I didn’t like to see the tavern go [in 1976]. I didn’t like to see it go down - it was so old. Coaches used to stop there, let the people off, you know, the old coaches. My sister, her first apartment was down in that building [tavern] you were talking about. Kate Hanley had a store there. Everybody did business with Kate. When you’d pay your bills once a week, Katie Hanley would give you a bag of candy - for paying the bill.
The trains used to run quite often - the electric cars .
Billy: Very convenient way to get down to Lowell for 15 cents.
Veronica: In those days they had three telegraphers in the depot: morning shift, middle shift, and late-night shift. The girls used to work there in those days, giving messages for the trains, because they only had the one track, you see.
I went once a month because that was all I could afford. I had to save up my money, and, by that time, I’d have 55 cents. I’d go to the movies, pay 10 cents for a pound of fudge, and then I’d look around to see if I could buy anything - a hamburger, - but never had enough to buy it. I always came back broke.
Billy: Go down to Lowell, go into a show, get a little lunch, a hot dog, a hamburg, and come back with about 20 cents out of a dollar. (Laugh)
“Sportiest Town in the Nation.”
At one time I’d say that Forge Village was the sportiest town in the nation. They had hockey. They had soccer. They had bowling alleys. They had baseball. They had movies. Tuesday and Saturday nights they had movies. People who wasn’t here at that time couldn’t realize what a place this was. There was everythin’ in Forge Village. Anythin’, in that little Village. They had it then. Glorious! Oh, it was a sporty little town. Forge Village was the best of the town, I think.
I’ll tell you what we used to do in the wintertime, especially the ethnic groups, like Scotsmen and Irishmen. All the neighbors had a little party every Saturday night - in a house with a case of beer and a fifth. You’d all put a 50-cent piece down before expenses, so the woman of the house didn’t have to put anythin’ out - all winter. Then at the end of the party, somebody’d get up and say, “Whose house is it next week?” And it’s, “Well, it’s my turn next week.” And in their turn they’d go ’round in different houses. If you were sick they’d have the chicken soup there, and everythin’ else for you. Billy: I’ll tell you somethin’. I don’t know if it was a good thing or a bad thing. But you’d order a case of beer - you could get a keg from Billy Murphy in Lowell - and for a dollar and a quarter it come up to the Village on the train. Then you’d have to go down to the depot to pick it up. After a while they’d forget to send the cases back and they’d be piled up there, and they’d have to send somebody else to pick them up. That was before Prohibition.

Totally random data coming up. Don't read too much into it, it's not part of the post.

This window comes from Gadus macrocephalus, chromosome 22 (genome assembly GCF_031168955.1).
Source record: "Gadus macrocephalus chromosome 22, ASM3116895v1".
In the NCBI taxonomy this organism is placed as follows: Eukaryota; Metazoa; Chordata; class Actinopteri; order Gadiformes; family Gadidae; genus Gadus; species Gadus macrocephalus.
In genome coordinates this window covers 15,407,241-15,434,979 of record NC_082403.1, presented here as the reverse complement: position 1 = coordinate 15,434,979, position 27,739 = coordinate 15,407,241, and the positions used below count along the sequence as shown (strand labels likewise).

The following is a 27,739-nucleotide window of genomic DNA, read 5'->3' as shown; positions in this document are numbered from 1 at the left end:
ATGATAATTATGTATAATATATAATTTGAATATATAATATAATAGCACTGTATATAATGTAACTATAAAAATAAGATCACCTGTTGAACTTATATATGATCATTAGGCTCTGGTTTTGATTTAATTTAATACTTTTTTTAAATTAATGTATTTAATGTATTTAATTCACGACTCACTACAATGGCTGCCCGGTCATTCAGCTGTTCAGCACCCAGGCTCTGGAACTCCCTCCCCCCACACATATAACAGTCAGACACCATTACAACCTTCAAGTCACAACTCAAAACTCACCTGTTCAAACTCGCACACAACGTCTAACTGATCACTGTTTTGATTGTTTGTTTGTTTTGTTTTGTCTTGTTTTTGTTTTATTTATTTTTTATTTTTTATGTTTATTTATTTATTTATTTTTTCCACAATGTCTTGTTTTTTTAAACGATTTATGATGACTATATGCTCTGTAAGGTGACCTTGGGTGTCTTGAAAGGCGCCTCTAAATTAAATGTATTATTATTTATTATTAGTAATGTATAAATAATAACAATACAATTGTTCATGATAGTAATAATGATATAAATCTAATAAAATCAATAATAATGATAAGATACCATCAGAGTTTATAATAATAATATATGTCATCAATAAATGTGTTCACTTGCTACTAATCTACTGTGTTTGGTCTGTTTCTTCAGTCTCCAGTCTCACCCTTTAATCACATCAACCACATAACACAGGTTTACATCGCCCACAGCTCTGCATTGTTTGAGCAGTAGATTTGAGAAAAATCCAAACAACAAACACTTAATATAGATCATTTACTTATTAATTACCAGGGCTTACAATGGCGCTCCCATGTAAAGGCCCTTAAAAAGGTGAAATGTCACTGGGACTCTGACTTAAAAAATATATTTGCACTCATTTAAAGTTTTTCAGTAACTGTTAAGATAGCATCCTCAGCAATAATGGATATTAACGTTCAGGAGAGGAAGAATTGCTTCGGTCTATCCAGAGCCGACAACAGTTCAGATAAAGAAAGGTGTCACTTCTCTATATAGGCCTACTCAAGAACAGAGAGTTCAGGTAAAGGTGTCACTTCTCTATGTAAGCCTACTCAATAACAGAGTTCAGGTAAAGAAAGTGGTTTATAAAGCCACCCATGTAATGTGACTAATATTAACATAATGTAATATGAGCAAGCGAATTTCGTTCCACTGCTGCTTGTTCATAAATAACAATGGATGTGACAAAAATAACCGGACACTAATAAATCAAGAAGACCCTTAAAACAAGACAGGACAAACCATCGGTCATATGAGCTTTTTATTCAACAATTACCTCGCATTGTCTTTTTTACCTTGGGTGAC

Veronica: I don’t know about the parties he’s talking about - I was very young. But the ones I remember, they’d have them, like he says, Saturday night. The proceeds that they took up in the dish - they’d put only a quarter, whatever they wanted in it. Money they took up would be sent back to our pastor in England to help build his church, to help him with his church.
Peddlers used to come from Lowell with sacks of clothing on their backs. They’d get off the electric cars and go around knocking on your doors and see if you wanted anything - kind of persistent. They’d take out their wares and show them to you, and if you felt like buying, you would. Very reasonable. They came for years.
Veronica: [Nabnasset] was Brookside then.
Billy: There was a rivalry.
Westford, uptown, never seemed to join in. They looked down on the people that had to work for a livin’. Some of the young fellows used to come down to Forge Village and Graniteville to get the fun and join the teams. There were dances uptown - we’d walk to Town Hall on freezin’ cold nights.
You used to have to walk up to the Academy from Forge Village to go to school. The children did. I went to “Abbot’s Academy.” Now if they have to go a hundred yards, they have to ride.
When we came here first, we were the only ones in the town. Look at it now. Must be 14 to 15,000 in this town now. We’ve seen a lot of changes. And they’re still buildin’
Veronica: You go to church now and, two pews ahead of you, you don’t know anybody. This year a fella came from California to visit his sister and he saw me in church and he shook my hands and he says, “Veronica, I don’t know anybody,” and I says, “Jimmy, I live here and I don’t know anybody.
From June Kennedy’s book Westford Recollections of Days Gone By; Recorded Interviews, 1974-1975, A Millennium Update (2006), pp. 207-220, edited for the February 2019 Museum discussion group with June’s permission.